It’s the sort of thing that makes people like Lou Engle, founder of
TheCall—a series of large prayer gatherings—scratch his head. Engle is a
passionate pro-life activist who sees the abortion issue as the seminal moral
evil of the day. “TheCall is not supposed to be political, but when issues such
as abortion become a political issue rather than a moral issue, then it is our
standing to stand with truth,” Engle says. “God is neither a Democrat or a
Republican, but He is righteousness and truth.
“There’s a whole wave or movement going on in evangelical churches that
says that abortion is an issue, but it’s one of many issues … and there
are many issues. But there are certain issues … of such foundational
truth that if you mess with those issues, you incur the discipline of heaven.”
Carrie Gordon Earll, senior director of issue analysis for Focus on the
Family, echoes Engle’s sentiments. “When I know that Obama in the White House
would work to solidify Roe v. Wade … it would for me be a sin to vote for
him,” she says.
Pentecostal minister Sammy Rodriguez Jr., president of the National
Hispanic Christian Leadership Conference, says ending abortion and protecting
traditional marriage are significant issues to Latino evangelical voters, too.
But he says polls conducted by his organization show McCain winning less
than 50 percent of the Hispanic evangelical vote—significantly less than the 68
percent Bush won in 2004.
Rodriguez attributes the reticence to Republicans’ handling of the debate
over immigration reform—an issue Rodriguez believes McCain is still deeply
committed to despite the fact that he said he would no longer vote for the
immigration reform bill he introduced because it doesn’t prioritize securing
U.S. borders.
“The Republican National Committee needs to apologize to the Hispanic voter
… for not repudiating the xenophobic and nativist rhetoric that infiltrated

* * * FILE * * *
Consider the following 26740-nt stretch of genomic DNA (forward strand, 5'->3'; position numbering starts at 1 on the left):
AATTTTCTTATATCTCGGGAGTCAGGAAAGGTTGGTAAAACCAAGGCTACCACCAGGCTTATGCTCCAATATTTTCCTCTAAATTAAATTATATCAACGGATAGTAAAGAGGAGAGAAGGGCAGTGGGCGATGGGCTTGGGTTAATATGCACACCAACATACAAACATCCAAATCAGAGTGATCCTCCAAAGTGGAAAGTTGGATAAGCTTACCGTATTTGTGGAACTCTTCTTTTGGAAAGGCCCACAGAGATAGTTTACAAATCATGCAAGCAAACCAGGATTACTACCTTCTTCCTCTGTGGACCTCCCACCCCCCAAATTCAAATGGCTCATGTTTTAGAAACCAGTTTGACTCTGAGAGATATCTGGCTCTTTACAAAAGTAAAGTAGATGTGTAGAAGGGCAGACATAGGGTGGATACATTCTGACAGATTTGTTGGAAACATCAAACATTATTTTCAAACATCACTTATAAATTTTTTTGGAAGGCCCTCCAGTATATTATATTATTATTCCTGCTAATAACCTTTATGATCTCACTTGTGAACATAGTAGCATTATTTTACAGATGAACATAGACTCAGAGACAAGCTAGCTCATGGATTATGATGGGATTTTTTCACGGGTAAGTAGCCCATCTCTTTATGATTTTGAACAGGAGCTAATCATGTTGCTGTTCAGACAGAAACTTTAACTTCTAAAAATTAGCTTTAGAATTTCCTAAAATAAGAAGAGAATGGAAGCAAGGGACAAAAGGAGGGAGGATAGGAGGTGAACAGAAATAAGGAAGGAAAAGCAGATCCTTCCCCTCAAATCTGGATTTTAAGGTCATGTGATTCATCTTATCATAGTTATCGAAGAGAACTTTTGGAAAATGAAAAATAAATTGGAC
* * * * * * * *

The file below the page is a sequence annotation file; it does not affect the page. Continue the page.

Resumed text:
the entire conversation about immigration reform,” he says.
“[Hispanic evangelicals] like McCain, they don’t trust the party. [They’re
asking], Do I vote for a person who I like in a party that doesn’t want us? Or
do I vote for a party that wants us but does not believe what we believe in?
That’s going to be the choice in 2008.”
He says McCain must step up his outreach to evangelicals—especially Latino
Christians. Without at least half the Latino evangelical vote, McCain “might as
well write this one off,” Rodriguez says. “All things being even, the Hispanic
evangelical vote will be the deal breaker.”
Marc Nuttle is an attorney, conservative political adviser and the author
of Moment of Truth. He has no illusions about the changing political
landscape in America. Culture warriors such as the Rev. D. James Kennedy and
Jerry Falwell have died, and other politically active Christian conservatives
such as Christian Broadcasting Network founder Pat Robertson are getting
older—all factors that are helping to make this presidential election
Nuttle argues that the conservative movement in America peaked in 2006 and
is slowly being replaced by new evangelical coalitions. He says the next
generation of evangelical leaders will emphasize fighting poverty and protecting
the environment alongside ending abortion and preserving traditional marriage.
“The values won’t change, but the priorities will, and you’ll find new
organizations that are different from the old-guard Christian right,” he says.
The next battleground, he predicts, will be over how to solve the world’s
major problems—through government solutions that lean toward socialism or
private initiatives that protect individual freedom. “I think the future will be
less driven by Republican and Democratic labels and more by, Do you believe all
your answers will be [provided] by the government or do you believe in a higher
calling?” he says.
With the presidential candidates holding opposing views about how much
government involvement is necessary, Nuttle says voting is critical. “If you
don’t vote … you’re basically putting your baby on the door of a stranger,” he
says. “It may work out, but why would you take the risk?”Cameron Conant